Among the stocks cited, the ratings for Xilinx (XLNX: up $0.46 to $22.56, Research, Estimates), Semtech (SMTC: up $1.04 to $13.40, Research, Estimates) and Taiwan Semiconductor (TSM: up $0.43 to $7.41, Research, Estimates) have been raised to "buy" from "neutral." Ratings for Intel (INTC: up $0.22 to $17.02, Research, Estimates), the second most active Nasdaq stock, Applied Micro Circuits (AMCC: up $0.15 to $3.56, Research, Estimates) and Vitesse Semiconductor (VTSS: up $0.10 to $2.30, Research, Estimates) were raised to "neutral" from "sell."

The note comes on the heels of Morgan Stanley's upgrade of the sector to "attractive," and ratings on Intel,Texas Instruments (TNX: Research, Estimates) and Xilinx to "overweight" from "equal-weight," Tuesday.

The Philadelphia Semiconductor Index was among the best performing indexes, rising 1.2 percent.

Wireless carrier Nextel (NXTL: up $0.05 to $13.53, Research, Estimates), one of the day's most active Nasdaq stocks, reported earnings of 21 cents per share, 10 cents better than expected and up from a loss a year earlier. The company said it expects fiscal year 2003 earnings of at least 75 cents per share, while analysts are expecting 65 cents per share.

Biotech losses mount

Losses in biotech countered the Nasdaq's chip and telecom gains.

Biogen (BGEN: down $3.20 to $34.96, Research, Estimates), one of the Nasdaq's more heavily-weighted issues, said early Thursday that its psoriasis treatment -- recently approved by U.S. regulators -- has been rejected by their European counterparts. The European regulators are requesting more information that could take the company several years to gather. The stock fell more than 8 percent.

Additionally, drugmaker Cephalon (CEPH: down $2.70 to $49.00, Research, Estimates) said it will earn 20 cents in its current quarter, well below the 32-cent-per-share profit analysts are expecting. Following the news, Lehman Brothers downgraded Cephalon, whose shares fell more than 5 percent Thursday, to "equal weight" from "overweight" and cut its price target to $55 from $60.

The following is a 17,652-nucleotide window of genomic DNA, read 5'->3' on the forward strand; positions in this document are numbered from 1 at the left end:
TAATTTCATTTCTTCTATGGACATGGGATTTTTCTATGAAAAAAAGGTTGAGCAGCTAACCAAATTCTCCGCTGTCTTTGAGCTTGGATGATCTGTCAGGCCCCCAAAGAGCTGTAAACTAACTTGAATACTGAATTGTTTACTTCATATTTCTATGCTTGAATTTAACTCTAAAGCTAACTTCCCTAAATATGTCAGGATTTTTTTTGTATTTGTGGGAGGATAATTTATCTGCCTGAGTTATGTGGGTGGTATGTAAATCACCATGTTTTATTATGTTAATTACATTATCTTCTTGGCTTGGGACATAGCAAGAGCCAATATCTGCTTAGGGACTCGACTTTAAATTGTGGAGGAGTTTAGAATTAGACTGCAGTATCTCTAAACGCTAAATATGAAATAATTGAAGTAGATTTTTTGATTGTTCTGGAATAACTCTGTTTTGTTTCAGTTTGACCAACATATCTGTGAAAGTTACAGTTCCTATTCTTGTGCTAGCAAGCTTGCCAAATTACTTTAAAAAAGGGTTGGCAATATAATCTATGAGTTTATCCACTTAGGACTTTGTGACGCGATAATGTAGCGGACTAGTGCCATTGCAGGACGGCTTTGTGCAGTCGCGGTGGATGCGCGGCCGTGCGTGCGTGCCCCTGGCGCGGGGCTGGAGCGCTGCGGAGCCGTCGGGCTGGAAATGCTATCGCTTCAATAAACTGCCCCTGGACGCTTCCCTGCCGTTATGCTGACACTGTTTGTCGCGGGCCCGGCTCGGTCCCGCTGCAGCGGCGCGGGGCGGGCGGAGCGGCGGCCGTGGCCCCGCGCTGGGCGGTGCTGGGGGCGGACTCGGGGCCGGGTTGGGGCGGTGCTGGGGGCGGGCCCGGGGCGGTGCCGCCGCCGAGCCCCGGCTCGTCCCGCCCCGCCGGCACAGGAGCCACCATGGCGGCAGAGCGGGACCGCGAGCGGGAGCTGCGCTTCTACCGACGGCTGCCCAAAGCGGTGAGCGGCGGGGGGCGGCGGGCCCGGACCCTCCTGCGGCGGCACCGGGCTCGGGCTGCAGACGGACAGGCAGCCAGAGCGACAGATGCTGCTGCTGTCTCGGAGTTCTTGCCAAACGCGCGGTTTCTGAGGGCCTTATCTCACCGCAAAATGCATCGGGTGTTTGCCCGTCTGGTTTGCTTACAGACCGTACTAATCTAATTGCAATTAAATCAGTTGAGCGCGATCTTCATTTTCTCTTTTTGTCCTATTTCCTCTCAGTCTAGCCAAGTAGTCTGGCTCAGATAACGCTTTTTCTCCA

Meanwhile, a drop in shares of Baby Bell SBC Communications (SBC: down $1.73 to $21.30, Research, Estimates) weighed on the Dow. Lehman Brothers downgraded the company to "equal-weight" from "overweight." The firm also downgraded the sector to "neutral" from "positive."

DaimlerChrysler (DCX: down $0.27 to $29.63, Research, Estimates) posted a fourth-quarter operating profit and said it expected to lift earnings this year provided economic conditions remain stable in its main markets. But the German-American automaker, two-thirds of the way through a three-year turnaround plan for its U.S. Chrysler unit, cautioned that any increase in political and economic uncertainty might affect its business.

Overseas, most Asian markets closed fractionally lower; European shares ended mostly lower.

Treasury prices rose, leaving the 10-year note yield at 3.86 percent. The dollar edged lower against the euro and the Japanese yen.

Light crude oil futures for April delivery fell 92 cents to $34.74. Gold for April delivery rose $3.10 an ounce to $353.10.

Market breadth was mixed. On the New York Stock Exchange, losers overtook winners 9 to 8 as 1.2 billion shares changed hands. On the Nasdaq, advancers edged past decliners on a volume of 1.3 billion shares.  Top of page